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‘Warm’ Hotlines Deliver Help Before Mental Health Crisis Heats Up

Unlike a hotline for those in immediate crisis, warmlines provide early intervention with emotional support that can prevent a crisis, and a more costly 911 call or emergency room visit. The lines are typically free, confidential peer-support services staffed by volunteers or paid employees who have experienced mental health conditions themselves. Warmlines can also fill a need in rural communities where access to care is limited or provide after-hours support in urban areas.

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Candidates Are Betting Big On Health. Is That What Voters Really Want?

The one thing we know about health care in the 2020 Democratic presidential primary race is that it’s a top issue for voters. But it might surprise people that the last time a health overhaul was a major issue in the Democratic presidential primary race ― in 2008 ― it wasn’t the candidate with the most sweeping plan who emerged as the winner.

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Iowa Hospitals Exceed $945 Million in Community Benefit

Iowa hospitals continue to implement strategies that increase value to their patients and communities by offering high-quality care to individuals, addressing health needs and implementing process improvements that bend the cost curve. By seeking out ways to raise quality, reduce waste and increase safety, Iowa hospitals have become value leaders in their communities. A statewide survey by the Iowa Hospital Association shows Iowa hospitals provided community benefits in 2018 valued at more than $945 million.

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More Adolescents Seek Medical Care For Mental Health Issues

The spike in youth mental health visits corresponds with a recent survey that found that members of “Generation Z” — defined in the survey as people born since 1997 — are more likely than other generations to report their mental health as fair or poor. The 2018 polling, done on behalf of the American Psychological Association, also found that members of Generation Z, along with millennials, are more likely to report receiving treatment for mental health issues.

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Ringgold County Hospital ER Director Names 2019 Hospital Hero

The symphony at Ringgold County Hospital may not be as easy on the ears as a group of talented musicians, but what it does have is orchestrated beauty of health care delivery in the emergency department. This department is lead by emergency medical director and Iowa Hospital Hero, Dr. Angela Kerchner. Harmony is what Dr. Kerchner portrays in her work and everyday life. She also brings her therapy dog, Winkey, to visit with patients and relieve anxiety associated with illness.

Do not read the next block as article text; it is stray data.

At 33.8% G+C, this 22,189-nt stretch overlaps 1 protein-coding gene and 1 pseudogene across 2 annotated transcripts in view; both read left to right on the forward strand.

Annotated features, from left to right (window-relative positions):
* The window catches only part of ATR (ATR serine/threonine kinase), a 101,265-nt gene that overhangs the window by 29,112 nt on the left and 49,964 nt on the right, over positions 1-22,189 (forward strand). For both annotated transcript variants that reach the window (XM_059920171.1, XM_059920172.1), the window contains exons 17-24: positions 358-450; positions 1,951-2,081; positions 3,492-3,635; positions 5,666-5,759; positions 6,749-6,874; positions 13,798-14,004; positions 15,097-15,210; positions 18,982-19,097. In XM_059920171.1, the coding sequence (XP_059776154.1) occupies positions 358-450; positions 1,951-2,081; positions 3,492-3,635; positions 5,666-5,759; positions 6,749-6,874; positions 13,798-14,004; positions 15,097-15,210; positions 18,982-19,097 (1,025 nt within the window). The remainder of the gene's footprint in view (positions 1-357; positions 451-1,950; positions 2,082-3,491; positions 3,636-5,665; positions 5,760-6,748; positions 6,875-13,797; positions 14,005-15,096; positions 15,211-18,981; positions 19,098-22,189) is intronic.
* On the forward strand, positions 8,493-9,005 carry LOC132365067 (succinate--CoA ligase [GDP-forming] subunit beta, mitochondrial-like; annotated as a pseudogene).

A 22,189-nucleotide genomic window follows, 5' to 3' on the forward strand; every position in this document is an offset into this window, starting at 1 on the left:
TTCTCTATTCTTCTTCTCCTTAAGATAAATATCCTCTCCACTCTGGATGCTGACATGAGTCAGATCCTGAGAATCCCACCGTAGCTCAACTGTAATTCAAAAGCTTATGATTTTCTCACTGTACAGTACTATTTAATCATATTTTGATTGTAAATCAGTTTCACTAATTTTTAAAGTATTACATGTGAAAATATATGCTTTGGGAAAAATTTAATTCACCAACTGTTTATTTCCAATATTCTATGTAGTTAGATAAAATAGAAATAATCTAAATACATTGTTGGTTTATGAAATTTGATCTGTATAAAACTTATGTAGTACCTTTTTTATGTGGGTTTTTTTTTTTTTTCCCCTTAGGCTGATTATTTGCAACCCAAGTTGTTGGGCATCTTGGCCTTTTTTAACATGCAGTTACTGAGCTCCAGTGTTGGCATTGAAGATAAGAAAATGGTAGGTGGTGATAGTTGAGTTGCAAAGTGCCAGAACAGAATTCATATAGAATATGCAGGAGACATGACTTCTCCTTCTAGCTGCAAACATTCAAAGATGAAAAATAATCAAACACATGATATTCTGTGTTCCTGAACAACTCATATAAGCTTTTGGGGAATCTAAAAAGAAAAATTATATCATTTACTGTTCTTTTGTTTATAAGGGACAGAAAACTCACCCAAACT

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States Try A Gentler Approach To Getting Medicaid Enrollees To Work

The Trump administration has approved Medicaid work requirements in nine states, with requests from nine others pending. Arkansas is the only state to implement the requirements, and more than 18,000 enrollees there lost coverage from June 2018 to March 2019 — with little sign many found jobs. Since then, a federal judge struck down the work requirements in Arkansas, Kentucky and New Hampshire. A handful of states are offering alternatives to get more enrollees into jobs to lift them out of poverty and off Medicaid.

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As Vaping Devices Evolve, New Potential Hazards Scrutinized

The smokeless tobacco industry that began with low-voltage cigarette look-alikes has evolved to include customizable, high-wattage machines capable of generating enormous clouds of vapor ― and potentially toxic substances. As the technology continues to change, researchers are finding more evidence that the way vaping devices and e-liquids interact could harm consumers. High-powered devices may overheat vaping liquids to produce toxic chemicals, tobacco experts warn, and the aerosol that is inhaled may be contaminated with dangerous metals from the device.

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Taking Cops out of Mental Health-Related 911 Rescues

Nationally, police officers carry the brunt of responding to mental health issues. In 2017, law enforcement agencies spent $918 million transporting people with severe mental illness, according to a 2019 survey from the Treatment Advocacy Center. It also estimated that officers spend 21% of their time responding to and transferring people for mental health issues.

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Why Hospitals Are Getting Into The Housing Business

Legally and morally, hospitals cannot discharge patients if they have no safe place to go. So patients who are homeless, frail or live alone, or have unstable housing, can occupy hospital beds for weeks or months — long after their acute medical problem is resolved. For hospitals, it means losing money because a patient lingering in a bed without medical problems doesn’t generate much, if any, income.

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